2. Sorry, I have to ask: Are you certain the restored file was fairly recent?  If the file you got back didn't have all of the latest changes you had made to the container fields, especially the base directory paths, or changes from open storage to secure storage, that would explain the failure too.

                       

                      Puzzled...

                      Jon

                      • 8. Re: External secure storage - deleted database restore vs. asset restore
                        Mike_Mitchell

                        Hi, Jon.

                         

                        Unfortunately, I can't give you precise answers to your questions because the actual operation was carried out by the hosting provider's tech support. I can tell you what I did, and what they told me.

                         

                        Using the web-based tool, I accidentally deleted the file. I then downloaded what I thought was the most recent backup and uploaded it to the directory. (That may have been what killed it right there.) They do their backups every morning at 3:00 AM, so we ended up losing that day's work.

                         

                        Contacting support, I asked if anything could be done. They reported that the "deleted" file wasn't actually deleted, but moved to another directory. (This sounds remarkably like the Removed feature of Server, yes?) They then moved the "deleted" file back into place.

                         

                        At this point, I had completely forgotten about the external containers. They're used for archiving, so the customer didn't notice it either, until about 2 weeks later. Lots of the files came up "missing" at that point. Contacted the provider again.

                         

                        The tech support rep (who was very patient and persistent, BTW), said the directory structure for the external storage not been deleted; rather, a parallel structure had been created. In an attempt to restore the files, he copied the contents of the one structure into the other. This had no effect. He then copied the other way, making them mirror images of each other. That didn't work either.

                         

                        I tried turning external storage off (pulling the assets into the database) and then back on again, which didn't do anything productive (not that I really expected it to); it just reported that X records were skipped. So, we basically just went back and found the copies of the files that were stored locally and put them back on the server (I just finished doing that tonight).

                         

                        Any insights would be great. Thanks!

                         

                        Mike

                        • 9. Re: External secure storage - deleted database restore vs. asset restore
                          Stephen Huston

                          Hi wimdecorte,

                           

                          I absolutely agree with you on this: Secure storage always makes sense in a served-file situation. There is no time when any user should be sticking their fingers into the container data on the server via the OS interface.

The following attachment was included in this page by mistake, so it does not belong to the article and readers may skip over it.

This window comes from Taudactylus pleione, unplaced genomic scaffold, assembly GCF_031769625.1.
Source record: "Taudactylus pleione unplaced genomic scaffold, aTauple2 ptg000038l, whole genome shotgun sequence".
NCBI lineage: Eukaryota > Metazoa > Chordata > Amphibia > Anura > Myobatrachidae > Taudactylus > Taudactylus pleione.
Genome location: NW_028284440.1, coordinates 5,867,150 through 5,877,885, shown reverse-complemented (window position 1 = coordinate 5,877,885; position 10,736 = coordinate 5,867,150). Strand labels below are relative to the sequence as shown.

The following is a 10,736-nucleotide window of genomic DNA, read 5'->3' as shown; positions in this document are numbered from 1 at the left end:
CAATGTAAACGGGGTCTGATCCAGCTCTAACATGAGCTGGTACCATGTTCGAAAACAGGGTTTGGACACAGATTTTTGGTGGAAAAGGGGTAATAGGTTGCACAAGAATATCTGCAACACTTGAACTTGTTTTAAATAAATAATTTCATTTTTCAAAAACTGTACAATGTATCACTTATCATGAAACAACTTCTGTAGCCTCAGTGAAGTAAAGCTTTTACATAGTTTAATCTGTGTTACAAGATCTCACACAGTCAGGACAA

The FMI engineers indicated that they had not even intended to offer Open storage as an option, but decided that some users would appreciate that access for local files. Unfortunately, those file settings are  available whether or not the file is served, so many users think everything they can get at is fair game. It was not the FM engineers' original plan that users would go in and mess with the container data at all.

                          • 10. Re: External secure storage - deleted database restore vs. asset restore
                            darrenburgess

                            I did some testing with this issue.  I discovered the following (windows OS hosting FMS server):

                             

                            • A backup of a file with secure remote containers will break the containers if opened outside of server
                            • Uploading the files to the server with the admin console will break the containers
                            • Copying the files to the server data directory, then opening in Admin Console will restore the container data
                            • Downloading the file via the FM 12 Admin Console will preserve container field data

                             

                            By files, I mean the backup file of the FM database and the RC_Data_FMS directory containing encrypted container data.

                             

                            According to the FMS 12 course on www.vtc.com (Thanks Wim!), hardlinked backups must copied and not moved.  If they are copied the OS does the working of patching things together.  If moved, the OS does not do this work.

                             

                            Darren Burgess

                            www.mightydata.com

                            darren_burgess@mightydata.com